Tag Archives: parricide

Compassion and responsibility

On Monday night the BBC aired Responsible Child, a drama, based on a true story, directed by Nick Holt. The programme had been heavily trailed, and so it is not offering too many spoilers to say that twelve year old Ray, the main character, is involved in the murder of his stepfather, and the story follows his trial in the adult court in the context of his early life. Children’s services and education do not come out of it particularly well. Rather the compassionate responses are those of the legal team and a particular member of staff at the secure unit where Ray finally ends up Continue reading

Leave a comment

Filed under Discussion, TV

Filial violence across the life course

It was great to see a new international network, aiming to connect academic research on all forms of violence against parents, launched last week by Dr Kate Fitz-Gibbon in Australia. The International Network Addressing Filial Violence “will underpin ground-breaking, systematic and collaborative research into all forms of child to parent violence: childhood violence against parents, adolescent family violence, parricide at all ages, and elder abuse.” Members include Dr Kate Fitz-Gibbon, Associate Professor Rachel Condry, Professor JaneMaree Maher, Dr Caroline Miles, Professor Heather Douglas, Professor Kathleen Heide, Dr Eldra Solomon, Dr Wendy O’Brien, Associate Professor Esther Calvete and Dr Karla Elliott.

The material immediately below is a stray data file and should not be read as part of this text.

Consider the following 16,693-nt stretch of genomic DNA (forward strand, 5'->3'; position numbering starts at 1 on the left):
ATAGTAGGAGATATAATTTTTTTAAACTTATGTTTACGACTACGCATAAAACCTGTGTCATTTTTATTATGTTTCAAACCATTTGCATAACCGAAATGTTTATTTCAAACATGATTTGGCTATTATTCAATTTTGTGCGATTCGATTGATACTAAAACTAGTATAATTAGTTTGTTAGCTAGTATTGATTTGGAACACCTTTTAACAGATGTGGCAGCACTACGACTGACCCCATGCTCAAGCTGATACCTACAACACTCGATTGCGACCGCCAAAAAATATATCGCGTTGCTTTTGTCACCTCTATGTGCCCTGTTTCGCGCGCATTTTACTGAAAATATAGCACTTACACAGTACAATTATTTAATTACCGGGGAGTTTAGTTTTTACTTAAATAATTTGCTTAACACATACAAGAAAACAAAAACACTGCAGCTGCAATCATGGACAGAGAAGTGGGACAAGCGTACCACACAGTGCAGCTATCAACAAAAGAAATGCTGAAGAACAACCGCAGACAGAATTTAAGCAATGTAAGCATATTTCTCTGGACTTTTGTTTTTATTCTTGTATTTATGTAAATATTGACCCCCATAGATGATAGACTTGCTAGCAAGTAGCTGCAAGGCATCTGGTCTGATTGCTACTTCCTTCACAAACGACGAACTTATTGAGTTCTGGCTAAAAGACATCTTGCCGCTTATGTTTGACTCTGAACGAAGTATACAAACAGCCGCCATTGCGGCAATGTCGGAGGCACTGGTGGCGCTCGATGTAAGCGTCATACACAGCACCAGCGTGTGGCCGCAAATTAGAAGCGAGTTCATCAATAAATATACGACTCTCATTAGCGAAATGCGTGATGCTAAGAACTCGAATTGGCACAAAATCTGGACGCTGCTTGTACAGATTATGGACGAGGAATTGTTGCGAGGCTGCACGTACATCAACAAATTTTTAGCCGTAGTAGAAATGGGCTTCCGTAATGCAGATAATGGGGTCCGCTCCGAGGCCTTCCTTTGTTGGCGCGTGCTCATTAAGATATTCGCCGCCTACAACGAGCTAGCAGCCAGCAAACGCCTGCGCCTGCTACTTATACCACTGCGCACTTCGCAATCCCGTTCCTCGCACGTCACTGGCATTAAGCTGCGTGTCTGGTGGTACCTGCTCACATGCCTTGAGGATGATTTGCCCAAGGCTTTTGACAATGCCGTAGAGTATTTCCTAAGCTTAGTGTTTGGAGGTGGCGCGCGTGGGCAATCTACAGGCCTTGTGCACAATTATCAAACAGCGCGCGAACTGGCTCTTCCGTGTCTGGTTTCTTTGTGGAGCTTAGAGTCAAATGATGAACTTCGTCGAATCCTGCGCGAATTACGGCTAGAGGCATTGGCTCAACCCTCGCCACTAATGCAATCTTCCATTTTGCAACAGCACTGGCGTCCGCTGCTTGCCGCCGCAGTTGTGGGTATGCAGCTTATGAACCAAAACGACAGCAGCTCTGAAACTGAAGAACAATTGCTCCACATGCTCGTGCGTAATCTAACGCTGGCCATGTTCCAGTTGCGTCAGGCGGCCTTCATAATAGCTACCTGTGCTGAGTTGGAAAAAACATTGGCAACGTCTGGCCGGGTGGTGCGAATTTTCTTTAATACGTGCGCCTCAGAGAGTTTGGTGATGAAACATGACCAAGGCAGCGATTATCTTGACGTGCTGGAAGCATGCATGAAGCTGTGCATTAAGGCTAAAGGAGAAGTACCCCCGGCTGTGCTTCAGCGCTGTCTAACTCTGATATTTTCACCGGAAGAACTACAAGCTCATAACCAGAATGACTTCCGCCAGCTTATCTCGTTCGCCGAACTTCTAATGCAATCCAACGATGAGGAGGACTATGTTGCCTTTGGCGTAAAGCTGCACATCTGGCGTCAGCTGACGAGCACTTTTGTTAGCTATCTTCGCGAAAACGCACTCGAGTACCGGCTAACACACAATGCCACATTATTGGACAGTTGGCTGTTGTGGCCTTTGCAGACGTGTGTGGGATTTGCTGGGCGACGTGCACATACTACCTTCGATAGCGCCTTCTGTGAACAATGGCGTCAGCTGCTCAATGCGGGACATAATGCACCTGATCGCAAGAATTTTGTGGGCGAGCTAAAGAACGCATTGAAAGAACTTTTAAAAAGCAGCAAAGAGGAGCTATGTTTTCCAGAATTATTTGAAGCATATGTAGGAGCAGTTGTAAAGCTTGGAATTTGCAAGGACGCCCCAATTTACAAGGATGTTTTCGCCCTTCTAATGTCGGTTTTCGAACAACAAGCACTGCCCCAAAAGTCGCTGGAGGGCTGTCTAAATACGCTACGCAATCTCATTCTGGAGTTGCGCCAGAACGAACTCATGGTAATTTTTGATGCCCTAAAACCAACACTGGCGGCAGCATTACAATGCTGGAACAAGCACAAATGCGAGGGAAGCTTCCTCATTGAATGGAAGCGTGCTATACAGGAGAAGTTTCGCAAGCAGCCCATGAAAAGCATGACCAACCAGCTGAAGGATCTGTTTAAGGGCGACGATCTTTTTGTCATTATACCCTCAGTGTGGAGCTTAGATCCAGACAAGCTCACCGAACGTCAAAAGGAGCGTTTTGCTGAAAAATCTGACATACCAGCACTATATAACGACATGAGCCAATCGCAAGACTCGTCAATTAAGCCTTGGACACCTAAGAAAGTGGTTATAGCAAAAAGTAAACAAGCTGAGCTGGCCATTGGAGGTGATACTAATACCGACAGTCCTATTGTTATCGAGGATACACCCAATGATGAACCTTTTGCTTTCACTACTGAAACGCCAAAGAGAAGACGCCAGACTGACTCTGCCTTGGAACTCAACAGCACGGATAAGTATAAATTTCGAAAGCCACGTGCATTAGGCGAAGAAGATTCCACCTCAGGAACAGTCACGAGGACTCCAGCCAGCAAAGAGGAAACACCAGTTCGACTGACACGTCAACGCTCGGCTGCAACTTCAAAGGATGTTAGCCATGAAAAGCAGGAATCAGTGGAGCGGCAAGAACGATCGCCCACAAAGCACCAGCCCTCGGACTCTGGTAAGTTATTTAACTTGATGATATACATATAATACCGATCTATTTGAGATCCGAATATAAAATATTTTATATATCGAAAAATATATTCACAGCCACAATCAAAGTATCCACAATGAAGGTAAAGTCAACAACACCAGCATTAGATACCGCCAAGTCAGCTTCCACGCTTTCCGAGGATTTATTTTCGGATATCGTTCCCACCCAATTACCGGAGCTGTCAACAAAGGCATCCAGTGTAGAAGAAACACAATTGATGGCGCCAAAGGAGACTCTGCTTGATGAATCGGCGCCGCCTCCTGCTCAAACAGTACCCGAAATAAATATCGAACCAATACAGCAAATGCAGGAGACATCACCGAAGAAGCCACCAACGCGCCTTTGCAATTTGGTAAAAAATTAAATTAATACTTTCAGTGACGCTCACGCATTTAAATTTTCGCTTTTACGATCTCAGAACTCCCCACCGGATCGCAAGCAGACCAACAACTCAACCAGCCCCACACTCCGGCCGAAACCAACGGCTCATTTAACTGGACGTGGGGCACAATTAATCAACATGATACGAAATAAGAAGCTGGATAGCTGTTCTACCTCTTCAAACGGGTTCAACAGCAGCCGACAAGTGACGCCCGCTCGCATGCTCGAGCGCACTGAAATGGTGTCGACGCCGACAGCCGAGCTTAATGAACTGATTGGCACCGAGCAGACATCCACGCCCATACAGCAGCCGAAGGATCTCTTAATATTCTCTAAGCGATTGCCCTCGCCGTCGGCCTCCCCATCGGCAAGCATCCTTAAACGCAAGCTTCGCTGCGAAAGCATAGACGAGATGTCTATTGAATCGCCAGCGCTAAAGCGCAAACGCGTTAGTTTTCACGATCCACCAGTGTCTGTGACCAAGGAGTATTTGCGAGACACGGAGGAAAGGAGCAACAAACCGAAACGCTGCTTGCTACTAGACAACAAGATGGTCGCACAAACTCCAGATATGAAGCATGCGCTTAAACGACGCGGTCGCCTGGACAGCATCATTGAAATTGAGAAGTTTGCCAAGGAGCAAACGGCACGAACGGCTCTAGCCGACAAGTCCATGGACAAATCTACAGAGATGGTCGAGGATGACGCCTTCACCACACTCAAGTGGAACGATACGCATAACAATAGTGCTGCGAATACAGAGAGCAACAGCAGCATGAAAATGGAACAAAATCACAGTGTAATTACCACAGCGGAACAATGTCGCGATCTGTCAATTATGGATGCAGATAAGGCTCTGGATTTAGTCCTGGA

This remains a little researched subject, with new understanding constantly emerging, and so this collaborative direction of travel is very exciting.

You will find more information about each member, and about their publications, on the Monash University website.

Leave a comment

Filed under Announcements, Research

When children kill their parents.

The book currently at the top of my “to read” pile is Kathleen Heide‘s Understanding Parricide. Twenty years on from her first book, Why Kids Kill Parents, this book builds on and develops the understanding from the earlier work. In this comprehensive tome, Heide relies on accounts from the literature and her own significant clinical experience, to answer the questions everyone wants to know: who, how often, what weapons, is it increasing and most of all WHY? Continue reading

2 Comments

Filed under Book review, Discussion